The grand goal of this project is to uncover Physics Beyond the SM. We have organised our research our three main and challenging questions to define the corresponding objectives.
Is the Higgs boson a probe to a visible sector beyond the SM?
While there is mounting (but still imprecise) evidence that the particle found at 125 GeV is the Higgs boson of the SM, several questions remain open: Is the Higgs boson responsible for the mass of all the three fermion families? Is it an elementary or composite scalar? Are there other particles charged under the SM gauge groups at the TeV scale that obtain (at least part of) their mass through the EWSB mechanism? Our first objective is to explore the existence of a Visible Sector (VS) beyond the SM,
- Indirectly, by performing a set of accurate measurements of the couplings of the 125 GeV boson to the SM particles, including its self-couplings. By employing innovative analysis techniques and methods of data interpretation, we will constrain the possible effects of very heavy states on the Higgs boson’s interactions at a level better than 10% and will probe the Higgs potential.
- Directly, by searching for new scalar particles which form part of an extended scalar sector.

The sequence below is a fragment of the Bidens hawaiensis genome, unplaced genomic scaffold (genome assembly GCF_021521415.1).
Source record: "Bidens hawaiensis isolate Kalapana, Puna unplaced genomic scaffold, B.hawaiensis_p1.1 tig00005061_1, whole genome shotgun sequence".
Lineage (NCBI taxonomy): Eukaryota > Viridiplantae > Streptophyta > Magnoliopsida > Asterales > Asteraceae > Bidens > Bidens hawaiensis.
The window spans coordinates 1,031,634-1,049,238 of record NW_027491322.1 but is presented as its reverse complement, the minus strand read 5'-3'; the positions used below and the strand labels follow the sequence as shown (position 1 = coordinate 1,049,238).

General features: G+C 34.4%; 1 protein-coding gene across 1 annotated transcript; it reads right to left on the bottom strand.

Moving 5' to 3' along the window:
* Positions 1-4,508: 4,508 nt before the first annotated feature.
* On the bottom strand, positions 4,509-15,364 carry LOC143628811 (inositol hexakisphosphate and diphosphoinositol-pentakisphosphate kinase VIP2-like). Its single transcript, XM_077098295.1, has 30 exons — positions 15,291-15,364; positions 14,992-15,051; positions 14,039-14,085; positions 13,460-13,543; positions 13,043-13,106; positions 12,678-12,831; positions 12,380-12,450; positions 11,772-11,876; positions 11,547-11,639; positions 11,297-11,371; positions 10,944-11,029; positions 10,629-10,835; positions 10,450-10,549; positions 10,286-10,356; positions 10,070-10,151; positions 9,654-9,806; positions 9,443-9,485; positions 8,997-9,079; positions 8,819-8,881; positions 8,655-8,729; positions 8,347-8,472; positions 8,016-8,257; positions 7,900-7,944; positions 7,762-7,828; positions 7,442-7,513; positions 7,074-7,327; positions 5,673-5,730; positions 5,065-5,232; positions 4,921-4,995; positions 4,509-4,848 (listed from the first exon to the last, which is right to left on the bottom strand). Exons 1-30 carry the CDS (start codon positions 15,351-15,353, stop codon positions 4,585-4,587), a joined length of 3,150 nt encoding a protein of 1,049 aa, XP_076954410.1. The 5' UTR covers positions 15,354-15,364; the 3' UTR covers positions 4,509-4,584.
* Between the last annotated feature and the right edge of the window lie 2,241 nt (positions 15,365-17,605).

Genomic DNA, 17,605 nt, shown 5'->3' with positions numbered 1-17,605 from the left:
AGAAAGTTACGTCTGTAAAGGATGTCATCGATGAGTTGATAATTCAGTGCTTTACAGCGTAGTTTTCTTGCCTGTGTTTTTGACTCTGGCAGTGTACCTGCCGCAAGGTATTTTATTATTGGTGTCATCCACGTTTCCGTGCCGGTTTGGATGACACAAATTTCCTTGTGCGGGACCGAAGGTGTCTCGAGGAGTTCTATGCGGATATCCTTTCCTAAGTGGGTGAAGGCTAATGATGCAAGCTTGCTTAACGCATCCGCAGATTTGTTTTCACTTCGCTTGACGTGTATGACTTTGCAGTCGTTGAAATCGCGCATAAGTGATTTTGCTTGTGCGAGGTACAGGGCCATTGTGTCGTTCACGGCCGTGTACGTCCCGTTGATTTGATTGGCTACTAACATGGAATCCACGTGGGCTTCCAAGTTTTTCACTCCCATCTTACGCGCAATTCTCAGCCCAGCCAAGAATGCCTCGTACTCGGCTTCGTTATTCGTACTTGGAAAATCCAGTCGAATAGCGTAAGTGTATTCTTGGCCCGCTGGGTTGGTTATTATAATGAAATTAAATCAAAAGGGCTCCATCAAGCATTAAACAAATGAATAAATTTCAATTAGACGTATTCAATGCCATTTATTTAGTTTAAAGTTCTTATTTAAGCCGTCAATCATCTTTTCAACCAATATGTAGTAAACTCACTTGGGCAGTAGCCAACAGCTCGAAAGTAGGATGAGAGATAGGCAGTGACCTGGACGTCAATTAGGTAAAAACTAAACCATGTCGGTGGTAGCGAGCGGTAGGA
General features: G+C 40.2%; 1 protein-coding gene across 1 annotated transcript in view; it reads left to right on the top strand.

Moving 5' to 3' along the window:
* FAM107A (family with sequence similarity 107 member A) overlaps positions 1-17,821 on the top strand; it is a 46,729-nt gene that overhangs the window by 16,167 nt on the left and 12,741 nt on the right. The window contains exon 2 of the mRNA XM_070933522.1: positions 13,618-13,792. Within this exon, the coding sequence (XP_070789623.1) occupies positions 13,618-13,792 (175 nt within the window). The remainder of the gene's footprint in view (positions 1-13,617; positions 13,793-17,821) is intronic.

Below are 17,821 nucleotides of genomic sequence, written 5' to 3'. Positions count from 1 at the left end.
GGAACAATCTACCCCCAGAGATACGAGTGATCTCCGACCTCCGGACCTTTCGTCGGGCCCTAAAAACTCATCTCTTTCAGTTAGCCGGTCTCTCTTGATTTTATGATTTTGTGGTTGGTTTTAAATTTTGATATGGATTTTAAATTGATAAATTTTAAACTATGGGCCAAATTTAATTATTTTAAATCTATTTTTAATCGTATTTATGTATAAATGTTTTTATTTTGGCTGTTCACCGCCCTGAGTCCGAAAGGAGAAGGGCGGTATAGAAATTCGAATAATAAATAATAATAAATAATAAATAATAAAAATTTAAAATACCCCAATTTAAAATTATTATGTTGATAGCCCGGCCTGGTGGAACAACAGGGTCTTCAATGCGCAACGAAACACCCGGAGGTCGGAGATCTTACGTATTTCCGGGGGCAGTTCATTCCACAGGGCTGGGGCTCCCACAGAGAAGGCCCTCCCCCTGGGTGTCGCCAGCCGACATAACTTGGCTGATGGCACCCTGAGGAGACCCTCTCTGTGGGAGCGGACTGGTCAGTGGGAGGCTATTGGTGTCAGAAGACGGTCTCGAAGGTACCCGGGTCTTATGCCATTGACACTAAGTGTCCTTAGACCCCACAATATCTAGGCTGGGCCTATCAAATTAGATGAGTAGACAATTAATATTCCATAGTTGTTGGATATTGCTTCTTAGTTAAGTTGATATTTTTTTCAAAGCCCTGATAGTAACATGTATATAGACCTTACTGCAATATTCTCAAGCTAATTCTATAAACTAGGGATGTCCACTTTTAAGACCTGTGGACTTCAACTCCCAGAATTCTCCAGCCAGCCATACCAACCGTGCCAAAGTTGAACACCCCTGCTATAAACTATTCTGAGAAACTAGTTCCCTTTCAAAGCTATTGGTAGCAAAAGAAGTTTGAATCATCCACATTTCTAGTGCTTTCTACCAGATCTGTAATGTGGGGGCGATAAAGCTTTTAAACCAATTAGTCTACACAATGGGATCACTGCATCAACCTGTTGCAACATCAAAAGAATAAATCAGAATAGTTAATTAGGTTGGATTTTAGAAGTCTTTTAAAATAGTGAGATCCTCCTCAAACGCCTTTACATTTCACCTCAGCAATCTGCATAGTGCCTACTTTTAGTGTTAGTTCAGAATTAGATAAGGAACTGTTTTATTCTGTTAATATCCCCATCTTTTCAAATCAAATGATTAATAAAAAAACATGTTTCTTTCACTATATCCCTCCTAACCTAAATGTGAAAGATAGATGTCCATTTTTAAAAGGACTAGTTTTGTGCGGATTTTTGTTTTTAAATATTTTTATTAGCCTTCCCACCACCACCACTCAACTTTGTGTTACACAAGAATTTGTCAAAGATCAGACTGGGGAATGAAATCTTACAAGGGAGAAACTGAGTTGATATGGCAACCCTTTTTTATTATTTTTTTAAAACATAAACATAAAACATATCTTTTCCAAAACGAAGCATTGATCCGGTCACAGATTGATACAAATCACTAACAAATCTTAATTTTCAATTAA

These tasks will be based on CMS data collected at the LHC, which by the end of 2018 will provide a unique dataset of high energy (13 TeV) and high luminosity (150 fb-1) proton-proton collisions (the LHC Run 2).
Is the Higgs boson a portal to an invisible sector?
Our second key objective is to explore, both theoretically and experimentally, the existence of a Hidden Sector (HS), which interacts with the SM through the Higgs (HH) and kinetic (BB) portals. This may shed light on the dark matter particle problem and/or on the origin of electroweak symmetry breaking. Light particles from a HS could produce striking experimental signatures on the high intensity frontier, both at the LHC (the detection of new particles, missing energy, displaced vertices or tracks) and at fixed target experiments, such as NA62, which will probe new physics thanks to extremely precise measurements in the rare kaon decays sector.
Is the Higgs boson a portal to light sterile neutrinos?
The third main objective of our project is a joint theoretical and experimental search for sterile neutrinos utilizing the LHC and short (SoLid) / medium (future JUNO) baseline reactor antineutrino experiments. Within their own energy domain, each of these experiments are sensitive to a broad range of sterile neutrino masses and mixing parameters and so have a potential to contribute to our understanding of the origin of neutrino masses. The search strategy for sterile neutrinos at the LHC will be oriented around the possible observation of corresponding displaced vertices. Well within the EOS timeline, the SoLid detector will be fully operational in Summer 2017, with a foreseen 3-year of data taking period in 2017-2019, while the JUNO experiment will start collecting data in 2020.